I’ve been watching the trouble brew across the Atlantic for weeks now, and I don’t mean a terrorist plot.

I mean the international fallout over the mom who wrote earlier this summer, in Britain’s Daily Mail, “Sorry, But My Children Bore Me to Death!” Helen Kirwan-Taylor, affluent London mother of sons 12 and 10, has been the subject of fierce debate on both sides of the pond.

Kudos for being honest? Villified for being selfish?

Kirwan-Taylor confesses to ditching birthday parties (sending the nanny with her children instead) because she preferred having her “highlights” done, and essentially argues that talking to anyone under the age of ten requires a lobotomy. She doesn’t care much for cricket matches, and board games send her over the edge.

Well, in some ways, she kind of sounds like my mother. I thought my mom was really cool, but it would never have occurred to me to ask her to play Candyland with me. Let’s face it, Candyland should be mind-numbing to an adult. Playing such games is what my friends and siblings were for. Nor did my mother ever take me to the park. She just was not the entertainment committee.

And the minute I, the youngest of five, hit first grade, she hit the books _ and finished her bachelor’s and received her master’s degree at the University of Illinois at Chicago. Even now I can envision my mom bent over her papers late at night, while none of us kids dared to interrupt. Her work was important to her, and for me to see that work as a blessing to her, not just a “necessary evil,” is a lesson from which I’ve benefited to this day.

But I also grew up knowing that my mother’s home and her family and her children were her lifeblood. Now that’s different than saying her children were intrinsically interesting to her. I never felt she was particularly fascinated by any of us. I sense she saw her job as helping us to become people who would one day become intrinsically interesting.

What a difference from so many of today’s parents.

But along the way she did do field trips and scout meetings and sporting events, and I suppose I didn’t have the impression those things were always pleasing to her on their own terms, or that she didn’t have “better” things to do. Now, as a mom of four myself, I bet she saw some of those things as boring. So what? Memo to Kirwan-Taylor, my mom did those things because she loved us passionately _ and they were important to us.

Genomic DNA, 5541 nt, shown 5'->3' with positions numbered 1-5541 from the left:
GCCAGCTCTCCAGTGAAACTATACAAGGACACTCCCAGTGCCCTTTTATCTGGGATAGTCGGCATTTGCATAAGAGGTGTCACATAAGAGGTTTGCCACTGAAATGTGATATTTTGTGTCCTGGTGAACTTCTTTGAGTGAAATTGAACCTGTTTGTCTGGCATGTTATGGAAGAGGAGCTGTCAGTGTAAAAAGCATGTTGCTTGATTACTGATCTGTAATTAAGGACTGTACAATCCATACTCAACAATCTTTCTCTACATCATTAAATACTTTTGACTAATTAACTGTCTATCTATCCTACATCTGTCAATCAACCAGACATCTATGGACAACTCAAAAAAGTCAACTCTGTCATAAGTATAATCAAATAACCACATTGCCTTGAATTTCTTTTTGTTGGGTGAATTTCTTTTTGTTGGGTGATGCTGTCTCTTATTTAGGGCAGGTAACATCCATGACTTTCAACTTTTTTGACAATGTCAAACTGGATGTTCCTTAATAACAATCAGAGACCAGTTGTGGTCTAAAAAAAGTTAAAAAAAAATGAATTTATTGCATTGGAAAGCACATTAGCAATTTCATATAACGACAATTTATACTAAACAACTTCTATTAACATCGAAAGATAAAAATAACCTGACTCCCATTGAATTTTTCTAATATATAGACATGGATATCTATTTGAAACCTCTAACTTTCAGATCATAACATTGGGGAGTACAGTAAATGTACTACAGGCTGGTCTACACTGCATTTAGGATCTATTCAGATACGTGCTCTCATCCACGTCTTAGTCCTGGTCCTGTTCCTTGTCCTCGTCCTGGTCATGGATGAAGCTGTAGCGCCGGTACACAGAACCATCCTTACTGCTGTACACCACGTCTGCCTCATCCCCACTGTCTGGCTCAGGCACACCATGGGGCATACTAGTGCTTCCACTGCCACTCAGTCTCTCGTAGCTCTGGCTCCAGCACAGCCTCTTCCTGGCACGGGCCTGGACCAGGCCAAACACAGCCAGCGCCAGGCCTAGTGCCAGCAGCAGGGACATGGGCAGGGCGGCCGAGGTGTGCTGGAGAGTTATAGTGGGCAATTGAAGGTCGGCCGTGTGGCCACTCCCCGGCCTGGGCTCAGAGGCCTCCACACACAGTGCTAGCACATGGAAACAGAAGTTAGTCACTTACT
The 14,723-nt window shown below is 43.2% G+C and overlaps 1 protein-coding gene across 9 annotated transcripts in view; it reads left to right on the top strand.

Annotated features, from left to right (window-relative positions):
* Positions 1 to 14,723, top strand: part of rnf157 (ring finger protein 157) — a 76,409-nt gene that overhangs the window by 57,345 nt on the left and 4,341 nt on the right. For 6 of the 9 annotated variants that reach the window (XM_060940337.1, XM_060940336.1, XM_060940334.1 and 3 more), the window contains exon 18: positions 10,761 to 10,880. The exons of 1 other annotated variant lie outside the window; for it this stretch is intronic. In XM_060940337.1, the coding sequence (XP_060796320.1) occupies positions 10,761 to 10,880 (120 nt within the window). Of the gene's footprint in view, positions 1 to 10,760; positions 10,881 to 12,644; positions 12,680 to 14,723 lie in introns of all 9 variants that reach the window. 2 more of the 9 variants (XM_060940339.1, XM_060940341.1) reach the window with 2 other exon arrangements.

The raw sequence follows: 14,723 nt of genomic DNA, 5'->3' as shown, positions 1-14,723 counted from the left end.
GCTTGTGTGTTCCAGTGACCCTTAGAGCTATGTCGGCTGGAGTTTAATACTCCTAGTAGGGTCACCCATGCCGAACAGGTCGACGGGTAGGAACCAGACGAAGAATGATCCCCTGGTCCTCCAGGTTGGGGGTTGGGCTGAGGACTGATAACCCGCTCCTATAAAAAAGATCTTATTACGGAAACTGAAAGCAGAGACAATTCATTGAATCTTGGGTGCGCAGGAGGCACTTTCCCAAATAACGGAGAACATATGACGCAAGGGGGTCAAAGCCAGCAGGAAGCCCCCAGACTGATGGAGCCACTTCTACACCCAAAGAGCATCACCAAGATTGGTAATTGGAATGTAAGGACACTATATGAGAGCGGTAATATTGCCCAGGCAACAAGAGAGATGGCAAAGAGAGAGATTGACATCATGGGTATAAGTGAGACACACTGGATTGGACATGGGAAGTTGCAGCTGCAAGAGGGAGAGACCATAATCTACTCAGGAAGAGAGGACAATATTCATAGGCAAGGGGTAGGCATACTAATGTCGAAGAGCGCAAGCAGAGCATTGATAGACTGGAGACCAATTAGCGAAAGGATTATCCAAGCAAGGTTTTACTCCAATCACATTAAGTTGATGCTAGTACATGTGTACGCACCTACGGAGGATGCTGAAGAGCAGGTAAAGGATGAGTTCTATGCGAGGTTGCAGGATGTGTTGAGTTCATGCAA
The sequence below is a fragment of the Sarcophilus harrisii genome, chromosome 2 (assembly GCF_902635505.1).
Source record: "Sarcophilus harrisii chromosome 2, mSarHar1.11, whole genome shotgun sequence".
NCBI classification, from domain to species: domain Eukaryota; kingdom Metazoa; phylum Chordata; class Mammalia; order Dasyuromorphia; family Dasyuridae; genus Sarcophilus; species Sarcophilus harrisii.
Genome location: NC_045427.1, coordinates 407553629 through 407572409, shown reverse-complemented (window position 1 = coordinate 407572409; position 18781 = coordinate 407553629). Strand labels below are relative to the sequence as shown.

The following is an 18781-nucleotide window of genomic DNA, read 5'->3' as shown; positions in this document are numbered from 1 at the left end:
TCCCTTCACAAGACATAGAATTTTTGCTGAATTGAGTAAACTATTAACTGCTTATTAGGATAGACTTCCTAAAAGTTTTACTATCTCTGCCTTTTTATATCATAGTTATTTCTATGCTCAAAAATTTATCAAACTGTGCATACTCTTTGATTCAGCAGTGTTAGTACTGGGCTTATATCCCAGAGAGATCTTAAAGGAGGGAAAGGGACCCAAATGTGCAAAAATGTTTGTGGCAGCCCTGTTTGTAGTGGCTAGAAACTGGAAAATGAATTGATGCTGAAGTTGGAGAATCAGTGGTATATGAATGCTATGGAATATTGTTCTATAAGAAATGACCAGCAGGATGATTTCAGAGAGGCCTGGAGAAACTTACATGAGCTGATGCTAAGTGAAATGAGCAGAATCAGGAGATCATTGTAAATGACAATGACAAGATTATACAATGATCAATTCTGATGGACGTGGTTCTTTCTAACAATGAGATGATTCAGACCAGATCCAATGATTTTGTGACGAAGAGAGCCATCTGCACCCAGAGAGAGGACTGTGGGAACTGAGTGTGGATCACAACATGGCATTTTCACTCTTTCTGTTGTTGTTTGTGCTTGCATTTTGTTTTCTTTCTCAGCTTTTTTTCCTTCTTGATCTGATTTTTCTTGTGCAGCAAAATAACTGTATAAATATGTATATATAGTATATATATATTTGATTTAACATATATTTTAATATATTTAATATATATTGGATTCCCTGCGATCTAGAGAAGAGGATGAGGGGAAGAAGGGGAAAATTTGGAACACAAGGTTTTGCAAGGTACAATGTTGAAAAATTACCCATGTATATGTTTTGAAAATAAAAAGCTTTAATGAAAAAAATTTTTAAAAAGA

Guess what? We also knew she had important things in her life besides us. It’s not all or nothing.

Anyway, dare I say my mom “condescended” to us in a way that was totally appropriate?

Today we modern parents have lost any notion of legitimately condescending to our kids, even finding joy and real delight in doing so. Instead, for us, to be a “worthy” parent means seeing our kids as objectively delightful and profoundly fascinating just as they are every moment _ even when they are not being those things at all in the moment.

How much better to see that while we are crazy about our kids, they are works in progress, and we have our work cut out for us in bringing them up to be people who will one day, we hope, actually be delightful to other people. That’s not always inherently fascinating work. Duh.

Sure I’m nuts about my kids. But on the occasions when I do take them to the park, I sit on the bench reading my newspapers while they make their own fun. Sometimes I think about my mom, and I don’t feel guilty about it.

My mother died 11 years ago this week. I miss her every day. There are so many great women like my mother, who loved and sacrificed for their families and their kids, but didn’t ever feel they had to idolize or idealize them in order to find in them _ and give to them _ value and meaning and joy. I think Helen Kirwan-Taylor, and her detractors, and I, and certainly our kids could learn a lot from people like her.

(Betsy Hart is the author of “It Takes a Parent: How the Culture of Pushover Parenting is Hurting Our Kids _ and What to Do About It.” She can be reached at www.betsyhart.net or www.betsysblog.com.)